September 25th, 2015

UK football's men of distinction

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Paul Najjar

Senior Writer


UK football's men of distinction
Kentucky's Nate Northington - the first African-American football player in the SEC / cover: UK Athletics; photo: kentucky.com

Courage begins in the heart. It comes from the Latin word cor, meaning heart. Courage is fortified by the mind; it is galvanized by the spirit.

It can be defined as the willingness to confront several forces, among them uncertainty or intimidation.

Thus was the climate in the late 1960’s for black student athletes all over the nation, particularly in the southern states. If you were a black athlete uncertainty and intimidation were constant forces gnawing at you from all directions: in the classroom; on the playing field; in the locker room; in social settings.

Louisville’s Nate Northington and Middlesboro, KY native Greg Page were pioneers who faced challenges unimaginable in today’s world. They broke through the SEC athletic color barrier with a confidence and courage that influenced more than they could imagine.

The two would have been forever remembered as the first African-American football players to play in the SEC. But Page, a giant of a man, suffered a broken neck in a practice just weeks before his sophomore season began and died a month later leaving Northington as the lone African-American varsity player (freshmen were ineligible to play at that time) on the roster.

And now these two giant men, these two men of significant character, will be inducted into the UK Athletics Hall of Fame during festivities tonight and tomorrow.

Louisville native Wilbur Hackett, a Manual alum, and Houston Hogg were freshmen African-American players on that UK squad. They made their choice to attend UK in large part because of Northington and Page. And though they wanted to leave the school after that tragic, fatal injury to Page, it was Northington who convinced them to stay.

“Under the circumstances, as bitter and frustrated and hurt as we were, we all thought about leaving and we were all thinking that we need to leave,” Hackett said. “Nate encouraged us to stay, especially under the circumstances because none of us were happy.”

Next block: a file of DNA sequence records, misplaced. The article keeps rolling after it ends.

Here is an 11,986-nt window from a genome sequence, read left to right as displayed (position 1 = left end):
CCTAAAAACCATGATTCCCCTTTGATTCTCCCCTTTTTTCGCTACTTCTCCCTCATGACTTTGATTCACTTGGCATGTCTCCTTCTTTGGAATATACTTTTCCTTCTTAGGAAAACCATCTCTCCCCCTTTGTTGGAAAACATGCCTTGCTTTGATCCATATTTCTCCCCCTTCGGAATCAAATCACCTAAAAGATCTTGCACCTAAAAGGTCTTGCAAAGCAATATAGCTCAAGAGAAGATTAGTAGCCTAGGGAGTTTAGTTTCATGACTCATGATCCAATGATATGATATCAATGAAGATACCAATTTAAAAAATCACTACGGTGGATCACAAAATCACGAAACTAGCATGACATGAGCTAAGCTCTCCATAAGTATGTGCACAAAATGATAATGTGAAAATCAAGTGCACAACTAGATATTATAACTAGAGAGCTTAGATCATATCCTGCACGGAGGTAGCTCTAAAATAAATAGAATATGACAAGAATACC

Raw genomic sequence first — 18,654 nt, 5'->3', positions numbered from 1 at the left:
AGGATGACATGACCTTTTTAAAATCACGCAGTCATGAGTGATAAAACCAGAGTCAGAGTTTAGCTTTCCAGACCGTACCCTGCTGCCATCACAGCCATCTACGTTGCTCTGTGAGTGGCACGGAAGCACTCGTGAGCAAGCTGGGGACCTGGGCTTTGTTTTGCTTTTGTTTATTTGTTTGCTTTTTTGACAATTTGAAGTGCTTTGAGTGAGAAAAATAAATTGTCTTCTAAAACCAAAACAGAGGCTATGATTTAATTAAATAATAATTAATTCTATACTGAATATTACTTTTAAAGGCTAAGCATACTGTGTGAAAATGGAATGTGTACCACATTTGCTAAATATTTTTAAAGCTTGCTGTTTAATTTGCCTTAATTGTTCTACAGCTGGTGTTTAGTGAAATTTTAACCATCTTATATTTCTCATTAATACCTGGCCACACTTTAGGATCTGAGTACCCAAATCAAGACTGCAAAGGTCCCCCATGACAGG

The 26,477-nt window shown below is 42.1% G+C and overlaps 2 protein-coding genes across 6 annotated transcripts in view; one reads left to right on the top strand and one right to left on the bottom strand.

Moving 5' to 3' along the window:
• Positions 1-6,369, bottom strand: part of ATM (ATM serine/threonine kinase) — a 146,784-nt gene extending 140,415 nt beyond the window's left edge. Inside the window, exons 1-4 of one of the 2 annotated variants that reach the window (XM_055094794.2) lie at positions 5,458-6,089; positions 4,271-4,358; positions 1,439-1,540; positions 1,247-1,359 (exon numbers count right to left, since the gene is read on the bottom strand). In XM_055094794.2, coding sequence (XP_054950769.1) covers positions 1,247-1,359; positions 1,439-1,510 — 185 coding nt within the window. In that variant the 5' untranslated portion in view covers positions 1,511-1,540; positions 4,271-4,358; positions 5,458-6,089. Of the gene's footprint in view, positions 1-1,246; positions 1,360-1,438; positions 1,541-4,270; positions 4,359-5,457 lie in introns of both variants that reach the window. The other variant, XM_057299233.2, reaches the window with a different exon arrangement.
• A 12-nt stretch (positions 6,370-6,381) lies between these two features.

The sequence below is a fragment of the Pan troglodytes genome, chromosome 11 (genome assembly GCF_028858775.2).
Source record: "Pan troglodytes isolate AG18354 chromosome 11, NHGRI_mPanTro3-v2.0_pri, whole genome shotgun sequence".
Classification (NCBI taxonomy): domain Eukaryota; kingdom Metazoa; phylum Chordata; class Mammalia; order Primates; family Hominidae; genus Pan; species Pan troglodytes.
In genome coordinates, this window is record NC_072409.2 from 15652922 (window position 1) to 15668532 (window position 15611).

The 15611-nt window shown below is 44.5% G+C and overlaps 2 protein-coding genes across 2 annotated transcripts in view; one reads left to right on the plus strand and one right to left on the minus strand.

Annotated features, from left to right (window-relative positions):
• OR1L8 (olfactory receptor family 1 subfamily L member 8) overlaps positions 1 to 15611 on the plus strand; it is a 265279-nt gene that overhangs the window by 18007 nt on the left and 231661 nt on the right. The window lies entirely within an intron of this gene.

Northington would see his first action in a game on Sep. 30, 1967 against Ole Miss and played four games with the Cats until he suffered an injury and ended up leaving the team and the school. That didn’t deter him from advising young Hackett and Hogg.

“I specifically remember him taking us aside and telling us, ‘Hey, I’ve got to go. But you guys have to stay and finish this thing,’” Hackett said. “That took a heck of a person to say that. He wasn’t bitter; he never told us how much abuse he took or how isolated he was. He and Greg (Page) started it and he wanted us to finish it, to stick it out.”

Louisville native and St. Xavier alum Paul Karem was a reserve quarterback on that Kentucky team. He recalled the grace and class that Page, Northington, Hackett and Hogg showed in the face of the adversity heaped on them.

“These were incredible men of distinction,” Karem said. “I can’t tell you how much they had to deal with at the time, but they were great teammates, friends and outstanding men. What they went through was more than anyone should have dealt with, but that was the climate and culture in which we lived.”

Kentucky alum and documentary filmmaker Paul Wagner is putting this story on tape for all to see. His story will document how these men of distinction broke the color barrier in the SEC.

“I got to know Wilbur when he played at Manual and I played at St. X,” Karem said. “He wasn’t a big man, but he was so powerful and such a hard hitter. He was a terror on the field. As a leader, he was incredible. He was a figure to be respected. He was elected captain his junior year and everyone was cognizant of the cross he was bearing.

“A black man on a campus of 20,000 students with not enough black players to field team,” Karem said, letting that thought linger for a bit. “I could say so much more, but that says it all about his leadership ability.”

Through Karem’s prompting, Wagner—a Trinity alum—got involved and has taken up the charge to get the story told.

“I was watching the ESPN’s 30 for 30 on Conredge Holloway, the first African-American quarterback to play in the SEC for Tennessee,” Karem said. “And I thought about our guys and what they went through to break the color barrier and knew that their story needed told.”

Look for that documentary to be completed within the next year.

Northington was compelled to self-publish his autobiography in 2013 titled, “Still Running—The Autobiography of Kentucky’s Nate Northington, the First African-American Football Player in the Southeastern Conference,” is a fascinating tale of a humble, quiet, strong man navigating the rough waters of society in the years following the Civil Rights movement.

“He was from Newburg and I was from the West End,” Hackett said. “He was just a country bumpkin from Newburg (he laughed), but such a great athlete and a great man. I owe so much of what I became to Nate’s strength of character and leadership. He and Greg are getting what they deserve with their induction into the Athletics Hall of Fame.”

The legacies of Northington and Page still reach a long way in the hearts and minds of all they knew as teammates and classmates. Their proper place in UK athletic history is now secure.

And soon, those two men along with Hackett and Hogg will be memorialized in a very special way at Commonwealth Stadium. The memorial will be as strong and sturdy as the character and courage in their collective hearts. 

 

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